The BCH mining tax reform has become an Achilles heel for the Bitcoin Cash community and it seems that it made Roger Ver take a step back as well. The controversial plan was an infrastructure funding one which would have required miners to donate a substantial percentage (12.5%) of the rewards earned by them, not by their whims, to a new entity.
Roger Ver was supposedly the one who was in favour of the initiatives earlier, but a while ago he openly stated that he is not a fan of this scheme. He went on to add that neither Bitcoin.com nor he wanted to pull the strings of this much-despised project.
Roger Ver talked about the mining tax once again in a new youtube upload and added that
“I didn’t sign this nor did I agree to have my name on it when it went out. Bitcoin.com didn’t sign it; it went out without our approval. There were a misunderstanding and lack of communication.”
Bitcoin.com changed its tune after seeing the vox populi and came out in public stating that they would not take further steps down this road till there’s more amity amongst the community. They also proposed that transparency, flexibility and unity should be the hallmark of this project while obliterating the odds of a negative chain split. They also said that they would give other options a whirl to fund their development further.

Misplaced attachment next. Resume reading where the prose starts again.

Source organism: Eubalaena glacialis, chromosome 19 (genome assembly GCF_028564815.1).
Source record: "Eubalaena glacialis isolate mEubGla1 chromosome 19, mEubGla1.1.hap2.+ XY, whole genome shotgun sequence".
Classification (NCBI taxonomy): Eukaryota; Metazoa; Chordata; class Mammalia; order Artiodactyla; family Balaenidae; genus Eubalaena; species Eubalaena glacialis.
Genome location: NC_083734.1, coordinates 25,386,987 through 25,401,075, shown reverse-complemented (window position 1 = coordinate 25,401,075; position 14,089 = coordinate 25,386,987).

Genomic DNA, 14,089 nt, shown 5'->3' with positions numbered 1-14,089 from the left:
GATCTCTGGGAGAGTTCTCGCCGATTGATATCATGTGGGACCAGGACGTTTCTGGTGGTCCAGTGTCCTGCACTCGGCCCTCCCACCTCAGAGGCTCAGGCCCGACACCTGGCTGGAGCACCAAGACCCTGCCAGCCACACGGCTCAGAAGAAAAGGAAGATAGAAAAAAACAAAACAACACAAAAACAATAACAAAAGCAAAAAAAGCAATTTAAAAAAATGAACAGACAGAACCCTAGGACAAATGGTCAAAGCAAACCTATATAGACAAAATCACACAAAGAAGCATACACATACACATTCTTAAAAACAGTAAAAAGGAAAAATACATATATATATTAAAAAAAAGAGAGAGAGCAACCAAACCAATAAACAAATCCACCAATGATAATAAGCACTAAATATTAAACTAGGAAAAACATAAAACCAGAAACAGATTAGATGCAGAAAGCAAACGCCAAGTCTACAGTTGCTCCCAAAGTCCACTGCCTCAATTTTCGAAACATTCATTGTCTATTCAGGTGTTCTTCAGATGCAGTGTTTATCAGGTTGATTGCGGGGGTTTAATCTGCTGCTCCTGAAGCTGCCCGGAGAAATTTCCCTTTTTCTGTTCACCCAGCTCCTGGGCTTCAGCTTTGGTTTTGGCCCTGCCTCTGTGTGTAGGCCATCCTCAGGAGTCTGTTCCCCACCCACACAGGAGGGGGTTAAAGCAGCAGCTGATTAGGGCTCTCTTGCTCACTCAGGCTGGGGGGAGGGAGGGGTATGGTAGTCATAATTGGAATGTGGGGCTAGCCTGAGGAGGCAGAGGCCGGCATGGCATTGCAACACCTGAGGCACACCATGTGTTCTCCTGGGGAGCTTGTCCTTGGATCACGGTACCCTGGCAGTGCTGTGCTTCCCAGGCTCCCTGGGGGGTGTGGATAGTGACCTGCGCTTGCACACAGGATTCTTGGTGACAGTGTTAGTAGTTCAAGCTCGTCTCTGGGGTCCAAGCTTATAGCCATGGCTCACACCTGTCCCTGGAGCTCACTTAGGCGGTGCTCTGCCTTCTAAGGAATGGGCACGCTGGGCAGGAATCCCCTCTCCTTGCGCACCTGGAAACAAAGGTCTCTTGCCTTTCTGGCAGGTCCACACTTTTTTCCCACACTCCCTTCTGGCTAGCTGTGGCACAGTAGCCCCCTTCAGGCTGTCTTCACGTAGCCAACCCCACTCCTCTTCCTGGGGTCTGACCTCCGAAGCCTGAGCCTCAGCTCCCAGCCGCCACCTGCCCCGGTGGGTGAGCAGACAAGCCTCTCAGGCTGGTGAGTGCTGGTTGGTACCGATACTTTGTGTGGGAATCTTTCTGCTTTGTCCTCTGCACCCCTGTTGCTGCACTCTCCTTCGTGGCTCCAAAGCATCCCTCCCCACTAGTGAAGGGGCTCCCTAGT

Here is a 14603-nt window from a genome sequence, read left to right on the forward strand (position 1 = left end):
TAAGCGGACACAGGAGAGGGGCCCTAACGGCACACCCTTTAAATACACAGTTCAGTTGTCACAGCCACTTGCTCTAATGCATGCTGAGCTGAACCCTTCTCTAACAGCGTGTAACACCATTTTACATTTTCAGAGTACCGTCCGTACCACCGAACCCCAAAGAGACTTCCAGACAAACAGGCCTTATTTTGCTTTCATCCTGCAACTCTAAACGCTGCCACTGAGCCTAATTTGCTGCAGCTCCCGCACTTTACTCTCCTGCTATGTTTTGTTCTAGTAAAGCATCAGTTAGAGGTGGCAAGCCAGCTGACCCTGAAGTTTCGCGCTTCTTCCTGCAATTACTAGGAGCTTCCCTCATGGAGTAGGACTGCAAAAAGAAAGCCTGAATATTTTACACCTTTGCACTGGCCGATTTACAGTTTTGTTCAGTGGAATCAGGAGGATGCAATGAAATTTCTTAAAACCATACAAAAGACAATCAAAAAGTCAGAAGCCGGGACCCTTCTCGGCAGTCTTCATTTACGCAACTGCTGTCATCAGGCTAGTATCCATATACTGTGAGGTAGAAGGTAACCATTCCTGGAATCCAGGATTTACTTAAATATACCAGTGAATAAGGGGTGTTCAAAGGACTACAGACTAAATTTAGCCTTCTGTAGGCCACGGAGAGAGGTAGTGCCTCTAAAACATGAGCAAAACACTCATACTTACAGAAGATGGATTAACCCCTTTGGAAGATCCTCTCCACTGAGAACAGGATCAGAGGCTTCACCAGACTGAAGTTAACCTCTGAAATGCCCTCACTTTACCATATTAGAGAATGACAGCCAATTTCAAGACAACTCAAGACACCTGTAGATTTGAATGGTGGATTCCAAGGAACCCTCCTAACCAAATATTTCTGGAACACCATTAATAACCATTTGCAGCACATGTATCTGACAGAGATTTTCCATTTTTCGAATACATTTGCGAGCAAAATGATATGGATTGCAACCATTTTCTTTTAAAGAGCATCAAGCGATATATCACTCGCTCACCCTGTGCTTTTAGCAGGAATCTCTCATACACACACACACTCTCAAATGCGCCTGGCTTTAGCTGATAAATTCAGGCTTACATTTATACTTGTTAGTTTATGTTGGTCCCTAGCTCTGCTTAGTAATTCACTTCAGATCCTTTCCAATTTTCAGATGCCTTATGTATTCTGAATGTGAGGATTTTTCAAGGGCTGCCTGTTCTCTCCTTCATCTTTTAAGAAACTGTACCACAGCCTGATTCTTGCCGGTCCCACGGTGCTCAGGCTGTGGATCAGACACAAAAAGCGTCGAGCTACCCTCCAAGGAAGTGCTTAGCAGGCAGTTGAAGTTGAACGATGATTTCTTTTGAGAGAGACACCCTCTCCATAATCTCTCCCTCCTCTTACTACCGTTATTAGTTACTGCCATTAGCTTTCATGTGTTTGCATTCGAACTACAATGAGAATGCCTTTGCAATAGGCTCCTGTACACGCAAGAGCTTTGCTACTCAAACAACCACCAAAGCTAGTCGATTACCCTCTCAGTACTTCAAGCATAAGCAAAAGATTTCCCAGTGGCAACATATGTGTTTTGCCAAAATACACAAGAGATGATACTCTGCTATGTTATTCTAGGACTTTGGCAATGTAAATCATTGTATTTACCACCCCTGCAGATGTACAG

Genuine Guilty Conscience or Roger Ver Hiding His Ulterior Motives?
Roger Ver distancing himself from the IFP raises a few eyebrows, given the fact that his association pushed for the draft in the first place. Mayhaps he fretted at the prospect of facing slack and the howls of derisions coming from the community.
The theory that the funds would rest with cooperation rather than a non-profit entity led to trust issued amongst the community. They wallowed at the thought that this can lead to that cooperation turning omnipotent and an en masse control over how BCH shapes out in the future. The worst fear that the community endures is the Chinese government’s invasion.
Some voices reckon that Roger Ver is putting up the good old dog and the puny show, where he sounds like he is against the tax, but deep down is hell-bent on it and relishing the prospect.